So taxpayers money is spent on the right to read and for high private sector profits, instead of ensuring anybody with access to the internet the possibility to read articles by (Slovenian) researchers. If taxpayers’ money would be used for paying open access to articles, such articles would be free to read on the internet, the authors would be copyright holders, the articles would be licensed with Creative Commons licenses, which would enable further (re-)use that will result in greater visibility of (Slovenian) research.

Policies and an analysis supporting change of the scholarly communication model
Amsterdam call for action on open science states that full open access to all scientific publications can be achieved through new publishing models, relevant actions are suggested (2016, p. 23-28).

The Council of the European Union “recognizes that the full scale transition towards open access should be based on common principles such as transparency, research integrity, sustainability, fair pricing and economic viability” (Council conclusions on the transition towards an open science system, 2016, p. 7).

The study Towards a competitive and sustainable open access publishing market in Europe (2017, p. 3) states that “without intervention, immediate open access to just half of Europe’s scientific publications will not be achieved until 2025 or later”.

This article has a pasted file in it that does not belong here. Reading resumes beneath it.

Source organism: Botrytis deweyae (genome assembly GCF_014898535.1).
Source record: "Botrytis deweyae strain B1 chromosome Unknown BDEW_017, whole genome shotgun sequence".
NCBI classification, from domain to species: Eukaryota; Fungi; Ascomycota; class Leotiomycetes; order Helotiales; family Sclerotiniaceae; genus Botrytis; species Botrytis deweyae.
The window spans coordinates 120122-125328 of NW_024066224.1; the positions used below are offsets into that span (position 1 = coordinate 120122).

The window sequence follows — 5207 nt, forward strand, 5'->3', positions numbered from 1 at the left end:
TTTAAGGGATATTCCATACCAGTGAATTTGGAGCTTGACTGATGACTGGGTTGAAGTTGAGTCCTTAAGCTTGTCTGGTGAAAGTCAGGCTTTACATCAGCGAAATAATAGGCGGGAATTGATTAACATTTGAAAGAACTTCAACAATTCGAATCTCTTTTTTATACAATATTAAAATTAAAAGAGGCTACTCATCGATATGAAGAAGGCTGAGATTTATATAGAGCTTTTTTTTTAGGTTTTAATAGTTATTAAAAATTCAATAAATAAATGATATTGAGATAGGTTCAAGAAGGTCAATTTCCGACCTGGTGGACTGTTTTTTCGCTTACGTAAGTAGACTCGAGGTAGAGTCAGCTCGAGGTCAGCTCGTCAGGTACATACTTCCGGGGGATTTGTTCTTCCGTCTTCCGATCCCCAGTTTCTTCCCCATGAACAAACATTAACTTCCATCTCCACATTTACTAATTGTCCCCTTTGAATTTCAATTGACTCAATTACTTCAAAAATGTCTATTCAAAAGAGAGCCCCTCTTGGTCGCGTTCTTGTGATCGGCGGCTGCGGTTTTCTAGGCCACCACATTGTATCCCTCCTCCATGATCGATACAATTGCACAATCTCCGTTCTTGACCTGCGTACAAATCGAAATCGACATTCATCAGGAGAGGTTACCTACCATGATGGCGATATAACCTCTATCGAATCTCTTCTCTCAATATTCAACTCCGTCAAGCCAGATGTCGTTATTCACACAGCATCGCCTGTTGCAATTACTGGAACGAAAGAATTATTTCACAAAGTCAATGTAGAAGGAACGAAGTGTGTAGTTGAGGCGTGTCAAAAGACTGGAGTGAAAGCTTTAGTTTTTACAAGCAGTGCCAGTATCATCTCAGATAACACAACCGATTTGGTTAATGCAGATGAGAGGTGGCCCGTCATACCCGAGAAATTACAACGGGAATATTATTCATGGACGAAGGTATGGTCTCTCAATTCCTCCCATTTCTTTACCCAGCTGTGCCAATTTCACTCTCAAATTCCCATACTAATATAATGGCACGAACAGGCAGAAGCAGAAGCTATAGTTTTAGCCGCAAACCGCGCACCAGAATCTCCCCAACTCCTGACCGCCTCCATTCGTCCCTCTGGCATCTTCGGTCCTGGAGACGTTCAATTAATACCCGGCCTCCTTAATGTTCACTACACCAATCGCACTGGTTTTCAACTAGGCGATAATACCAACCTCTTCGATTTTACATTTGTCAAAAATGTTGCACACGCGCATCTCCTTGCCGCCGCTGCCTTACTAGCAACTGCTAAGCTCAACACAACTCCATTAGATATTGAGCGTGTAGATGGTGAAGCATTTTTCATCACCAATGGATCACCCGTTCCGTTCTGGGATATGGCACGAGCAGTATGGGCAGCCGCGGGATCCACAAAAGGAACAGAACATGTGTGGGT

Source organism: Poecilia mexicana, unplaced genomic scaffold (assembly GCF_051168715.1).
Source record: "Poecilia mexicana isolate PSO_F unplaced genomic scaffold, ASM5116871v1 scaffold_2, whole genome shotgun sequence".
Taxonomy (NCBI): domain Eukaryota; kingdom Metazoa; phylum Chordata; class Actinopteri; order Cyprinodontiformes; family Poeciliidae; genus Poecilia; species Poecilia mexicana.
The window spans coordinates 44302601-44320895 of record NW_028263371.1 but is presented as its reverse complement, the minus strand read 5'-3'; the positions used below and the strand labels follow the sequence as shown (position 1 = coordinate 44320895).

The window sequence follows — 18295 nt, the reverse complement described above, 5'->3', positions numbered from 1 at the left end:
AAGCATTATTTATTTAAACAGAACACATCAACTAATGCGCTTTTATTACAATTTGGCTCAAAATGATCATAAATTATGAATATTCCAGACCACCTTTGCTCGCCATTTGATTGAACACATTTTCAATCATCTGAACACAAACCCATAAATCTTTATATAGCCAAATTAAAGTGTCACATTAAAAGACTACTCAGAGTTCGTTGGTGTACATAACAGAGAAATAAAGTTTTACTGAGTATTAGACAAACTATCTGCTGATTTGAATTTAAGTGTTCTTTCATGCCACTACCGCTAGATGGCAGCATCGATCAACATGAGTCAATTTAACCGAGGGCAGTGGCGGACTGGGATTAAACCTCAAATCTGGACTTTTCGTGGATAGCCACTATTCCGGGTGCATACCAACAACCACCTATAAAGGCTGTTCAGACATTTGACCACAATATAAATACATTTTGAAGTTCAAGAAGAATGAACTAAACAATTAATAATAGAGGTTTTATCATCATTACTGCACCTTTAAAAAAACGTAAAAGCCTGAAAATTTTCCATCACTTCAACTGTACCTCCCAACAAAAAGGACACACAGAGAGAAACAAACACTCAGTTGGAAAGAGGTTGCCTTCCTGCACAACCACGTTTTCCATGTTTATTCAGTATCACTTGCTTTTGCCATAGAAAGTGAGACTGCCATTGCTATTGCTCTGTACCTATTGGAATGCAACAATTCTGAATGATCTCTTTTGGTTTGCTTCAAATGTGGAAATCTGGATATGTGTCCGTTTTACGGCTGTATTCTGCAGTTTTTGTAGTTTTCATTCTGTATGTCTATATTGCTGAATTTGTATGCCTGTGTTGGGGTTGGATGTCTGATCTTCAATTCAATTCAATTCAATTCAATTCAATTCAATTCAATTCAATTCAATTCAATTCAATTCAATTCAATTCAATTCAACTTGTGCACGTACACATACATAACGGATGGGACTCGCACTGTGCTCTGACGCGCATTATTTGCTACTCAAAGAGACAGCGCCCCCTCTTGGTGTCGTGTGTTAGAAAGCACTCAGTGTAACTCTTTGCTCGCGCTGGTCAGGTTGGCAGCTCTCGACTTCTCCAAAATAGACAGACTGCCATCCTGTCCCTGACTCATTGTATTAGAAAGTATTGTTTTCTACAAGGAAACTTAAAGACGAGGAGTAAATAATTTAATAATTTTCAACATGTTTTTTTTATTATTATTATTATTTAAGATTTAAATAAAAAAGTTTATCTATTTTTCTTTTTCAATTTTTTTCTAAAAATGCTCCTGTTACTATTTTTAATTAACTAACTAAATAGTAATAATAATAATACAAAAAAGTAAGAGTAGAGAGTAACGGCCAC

The Commission Recommendation of 17. 7. 2012 on access to and preservation of scientific information (p. 6) calls for “conducting joint negotiations with publishers to obtain the best possible terms for access to publications, including use and re-use”.

The National strategy of open access to scientific publications and research data in Slovenia 2015-2020 (p. 17) states that organisations managing consortia are obliged to provide the transparency, to strive for more favourable Article Processing Charges, and to prevent double payments to publishers of hybrid scientific journals (subscription as well as APCs).

Resolution of the Slovenian Rectors’ Conference
To achieve better use of public funding and following the Commission’s and national provisions regarding negotiations with publishers, the Slovenian Rectors’ Conference adopted the resolution for the basis for negotiations with publishers for a new business model as follows:

  • Free reading of all publisher’s subscription journals has to be enabled.
  • Open accessibility of articles in publisher’s journals where employees of consortium member organizations are corresponding authors is paid with no direct financial implications for universities.
  • The right to text and data mining in all publisher’s journals is granted.
  • One joint contract is concluded for a new business model.